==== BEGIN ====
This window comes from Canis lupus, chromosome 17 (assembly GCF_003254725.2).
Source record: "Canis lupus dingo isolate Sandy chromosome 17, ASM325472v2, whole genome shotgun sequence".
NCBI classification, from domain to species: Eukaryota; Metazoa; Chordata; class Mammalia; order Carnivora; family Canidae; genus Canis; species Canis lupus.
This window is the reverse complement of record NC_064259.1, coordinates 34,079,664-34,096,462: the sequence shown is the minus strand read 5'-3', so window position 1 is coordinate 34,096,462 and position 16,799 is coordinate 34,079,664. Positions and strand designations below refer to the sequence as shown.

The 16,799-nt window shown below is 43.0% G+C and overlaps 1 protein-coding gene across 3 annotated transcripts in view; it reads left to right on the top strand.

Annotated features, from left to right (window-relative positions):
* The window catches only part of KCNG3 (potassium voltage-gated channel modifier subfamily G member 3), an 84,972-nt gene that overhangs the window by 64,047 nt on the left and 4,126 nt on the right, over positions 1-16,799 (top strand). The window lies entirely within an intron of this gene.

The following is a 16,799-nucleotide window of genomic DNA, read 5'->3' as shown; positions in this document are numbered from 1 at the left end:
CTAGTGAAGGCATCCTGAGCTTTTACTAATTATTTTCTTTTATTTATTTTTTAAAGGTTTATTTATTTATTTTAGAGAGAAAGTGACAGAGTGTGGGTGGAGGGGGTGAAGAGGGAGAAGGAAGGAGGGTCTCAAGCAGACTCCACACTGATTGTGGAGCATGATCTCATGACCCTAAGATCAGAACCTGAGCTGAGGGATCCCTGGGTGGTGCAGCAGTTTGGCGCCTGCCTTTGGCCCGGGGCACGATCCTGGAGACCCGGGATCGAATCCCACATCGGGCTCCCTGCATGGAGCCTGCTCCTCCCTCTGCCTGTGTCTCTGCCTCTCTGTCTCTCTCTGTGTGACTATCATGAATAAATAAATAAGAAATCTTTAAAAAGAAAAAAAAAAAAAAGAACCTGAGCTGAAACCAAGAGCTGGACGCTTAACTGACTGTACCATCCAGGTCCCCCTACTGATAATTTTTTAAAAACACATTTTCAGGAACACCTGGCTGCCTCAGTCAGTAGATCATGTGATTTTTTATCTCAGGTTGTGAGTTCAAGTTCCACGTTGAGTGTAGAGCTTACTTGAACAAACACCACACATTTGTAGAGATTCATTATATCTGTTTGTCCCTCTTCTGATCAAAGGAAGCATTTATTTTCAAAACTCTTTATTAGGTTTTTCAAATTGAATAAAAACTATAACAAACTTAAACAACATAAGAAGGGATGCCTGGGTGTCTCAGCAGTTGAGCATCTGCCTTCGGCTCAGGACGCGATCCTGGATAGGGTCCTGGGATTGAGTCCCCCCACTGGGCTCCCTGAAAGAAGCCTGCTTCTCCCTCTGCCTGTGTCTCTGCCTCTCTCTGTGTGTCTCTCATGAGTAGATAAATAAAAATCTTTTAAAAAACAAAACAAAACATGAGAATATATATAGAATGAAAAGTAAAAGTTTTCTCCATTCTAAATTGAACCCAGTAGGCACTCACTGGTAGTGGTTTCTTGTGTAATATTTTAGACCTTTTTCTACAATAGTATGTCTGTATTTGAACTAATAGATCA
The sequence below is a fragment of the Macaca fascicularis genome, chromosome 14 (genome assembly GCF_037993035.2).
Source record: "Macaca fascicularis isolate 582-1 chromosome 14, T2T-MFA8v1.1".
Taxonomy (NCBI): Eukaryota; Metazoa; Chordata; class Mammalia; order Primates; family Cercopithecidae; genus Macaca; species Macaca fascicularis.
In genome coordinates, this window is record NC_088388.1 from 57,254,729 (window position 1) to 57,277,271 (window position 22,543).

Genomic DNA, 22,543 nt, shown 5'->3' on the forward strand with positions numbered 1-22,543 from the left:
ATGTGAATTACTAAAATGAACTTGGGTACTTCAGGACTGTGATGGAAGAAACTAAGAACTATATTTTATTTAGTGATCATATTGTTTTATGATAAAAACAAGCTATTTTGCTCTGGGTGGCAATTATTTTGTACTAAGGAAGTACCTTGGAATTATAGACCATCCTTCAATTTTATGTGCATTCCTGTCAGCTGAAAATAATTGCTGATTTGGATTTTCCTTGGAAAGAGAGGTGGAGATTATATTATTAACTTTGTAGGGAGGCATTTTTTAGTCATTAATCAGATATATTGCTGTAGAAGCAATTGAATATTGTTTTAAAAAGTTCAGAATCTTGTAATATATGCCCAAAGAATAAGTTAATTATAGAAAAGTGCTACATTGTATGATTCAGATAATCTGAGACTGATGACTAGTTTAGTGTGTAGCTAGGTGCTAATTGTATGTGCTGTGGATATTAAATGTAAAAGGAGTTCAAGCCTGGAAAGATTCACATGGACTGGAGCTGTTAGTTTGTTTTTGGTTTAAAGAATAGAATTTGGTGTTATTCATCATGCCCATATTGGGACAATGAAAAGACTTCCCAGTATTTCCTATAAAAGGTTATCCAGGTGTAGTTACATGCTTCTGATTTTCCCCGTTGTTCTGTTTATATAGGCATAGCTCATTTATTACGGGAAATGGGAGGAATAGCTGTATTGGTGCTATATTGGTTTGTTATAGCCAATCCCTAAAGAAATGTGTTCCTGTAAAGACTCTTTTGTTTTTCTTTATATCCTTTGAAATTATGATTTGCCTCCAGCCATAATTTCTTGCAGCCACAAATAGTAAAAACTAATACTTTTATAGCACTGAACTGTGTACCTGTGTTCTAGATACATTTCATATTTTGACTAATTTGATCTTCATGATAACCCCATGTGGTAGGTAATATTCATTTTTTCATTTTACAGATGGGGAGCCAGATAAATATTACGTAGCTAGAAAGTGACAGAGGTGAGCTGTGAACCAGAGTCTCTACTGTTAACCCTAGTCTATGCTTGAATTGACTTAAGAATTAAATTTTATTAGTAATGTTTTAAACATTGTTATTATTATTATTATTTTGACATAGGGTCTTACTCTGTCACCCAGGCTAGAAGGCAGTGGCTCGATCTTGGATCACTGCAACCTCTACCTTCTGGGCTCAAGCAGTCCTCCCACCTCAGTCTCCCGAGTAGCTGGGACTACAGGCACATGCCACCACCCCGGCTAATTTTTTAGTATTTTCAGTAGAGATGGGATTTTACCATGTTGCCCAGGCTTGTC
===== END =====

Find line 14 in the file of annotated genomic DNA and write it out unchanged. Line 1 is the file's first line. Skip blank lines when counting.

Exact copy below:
Genomic DNA, 22,543 nt, shown 5'->3' on the forward strand with positions numbered 1-22,543 from the left: